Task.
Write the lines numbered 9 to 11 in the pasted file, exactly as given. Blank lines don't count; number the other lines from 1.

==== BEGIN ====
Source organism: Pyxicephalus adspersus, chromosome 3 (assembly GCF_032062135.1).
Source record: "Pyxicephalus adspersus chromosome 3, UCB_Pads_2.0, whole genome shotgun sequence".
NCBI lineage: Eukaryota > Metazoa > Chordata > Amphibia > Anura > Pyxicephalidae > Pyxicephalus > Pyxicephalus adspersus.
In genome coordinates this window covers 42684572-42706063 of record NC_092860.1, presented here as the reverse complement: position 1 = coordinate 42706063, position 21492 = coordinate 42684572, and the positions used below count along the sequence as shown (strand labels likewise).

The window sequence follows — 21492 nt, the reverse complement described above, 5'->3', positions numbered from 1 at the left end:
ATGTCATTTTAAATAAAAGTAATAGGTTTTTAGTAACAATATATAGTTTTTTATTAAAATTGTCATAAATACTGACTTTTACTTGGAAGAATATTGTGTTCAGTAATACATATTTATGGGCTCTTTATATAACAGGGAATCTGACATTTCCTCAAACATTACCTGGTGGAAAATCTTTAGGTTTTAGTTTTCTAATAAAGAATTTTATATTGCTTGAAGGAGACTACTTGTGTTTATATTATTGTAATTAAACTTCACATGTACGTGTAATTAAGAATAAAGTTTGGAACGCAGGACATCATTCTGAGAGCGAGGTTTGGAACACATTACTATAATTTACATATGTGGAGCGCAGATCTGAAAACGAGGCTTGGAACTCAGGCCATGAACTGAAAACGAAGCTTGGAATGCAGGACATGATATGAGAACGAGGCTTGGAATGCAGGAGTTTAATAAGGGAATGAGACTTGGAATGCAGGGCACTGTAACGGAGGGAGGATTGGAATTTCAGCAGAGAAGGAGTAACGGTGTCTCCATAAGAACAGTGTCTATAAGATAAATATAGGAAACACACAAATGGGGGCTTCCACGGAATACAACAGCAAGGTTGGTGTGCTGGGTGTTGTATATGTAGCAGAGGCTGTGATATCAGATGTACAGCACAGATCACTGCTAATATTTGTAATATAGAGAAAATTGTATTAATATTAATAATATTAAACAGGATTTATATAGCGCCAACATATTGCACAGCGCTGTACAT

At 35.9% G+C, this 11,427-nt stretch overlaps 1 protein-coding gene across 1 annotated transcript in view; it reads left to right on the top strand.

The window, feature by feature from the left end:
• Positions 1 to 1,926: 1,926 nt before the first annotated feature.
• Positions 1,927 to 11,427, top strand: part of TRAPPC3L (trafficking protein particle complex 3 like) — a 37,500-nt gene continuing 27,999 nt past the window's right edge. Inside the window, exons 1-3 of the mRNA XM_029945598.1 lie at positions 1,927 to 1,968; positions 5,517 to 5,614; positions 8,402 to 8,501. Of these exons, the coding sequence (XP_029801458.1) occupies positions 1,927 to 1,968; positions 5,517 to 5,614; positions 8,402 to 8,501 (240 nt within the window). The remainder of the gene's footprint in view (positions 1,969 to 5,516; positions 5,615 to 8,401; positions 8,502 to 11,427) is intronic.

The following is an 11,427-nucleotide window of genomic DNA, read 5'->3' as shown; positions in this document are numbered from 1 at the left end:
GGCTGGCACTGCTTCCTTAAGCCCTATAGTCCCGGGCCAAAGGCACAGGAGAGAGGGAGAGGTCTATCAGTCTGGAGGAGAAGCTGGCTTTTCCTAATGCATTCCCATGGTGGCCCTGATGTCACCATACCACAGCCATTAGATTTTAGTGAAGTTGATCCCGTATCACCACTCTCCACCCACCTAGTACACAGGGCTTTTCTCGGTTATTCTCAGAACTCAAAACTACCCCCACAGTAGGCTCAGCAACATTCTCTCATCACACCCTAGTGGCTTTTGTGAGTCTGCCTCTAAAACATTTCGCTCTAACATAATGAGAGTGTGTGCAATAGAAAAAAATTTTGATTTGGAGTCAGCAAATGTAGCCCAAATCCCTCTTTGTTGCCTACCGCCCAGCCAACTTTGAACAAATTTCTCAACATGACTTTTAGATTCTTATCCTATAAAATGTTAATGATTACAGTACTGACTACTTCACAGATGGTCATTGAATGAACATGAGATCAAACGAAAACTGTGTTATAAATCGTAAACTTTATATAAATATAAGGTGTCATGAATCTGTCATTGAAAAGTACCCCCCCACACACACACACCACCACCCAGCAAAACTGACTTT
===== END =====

• Positions 1 to 1,926: 1,926 nt before the first annotated feature.
• Positions 1,927 to 11,427, top strand: part of TRAPPC3L (trafficking protein particle complex 3 like) — a 37,500-nt gene continuing 27,999 nt past the window's right edge. Inside the window, exons 1-3 of the mRNA XM_029945598.1 lie at positions 1,927 to 1,968; positions 5,517 to 5,614; positions 8,402 to 8,501. Of these exons, the coding sequence (XP_029801458.1) occupies positions 1,927 to 1,968; positions 5,517 to 5,614; positions 8,402 to 8,501 (240 nt within the window). The remainder of the gene's footprint in view (positions 1,969 to 5,516; positions 5,615 to 8,401; positions 8,502 to 11,427) is intronic.

The following is an 11,427-nucleotide window of genomic DNA, read 5'->3' as shown; positions in this document are numbered from 1 at the left end: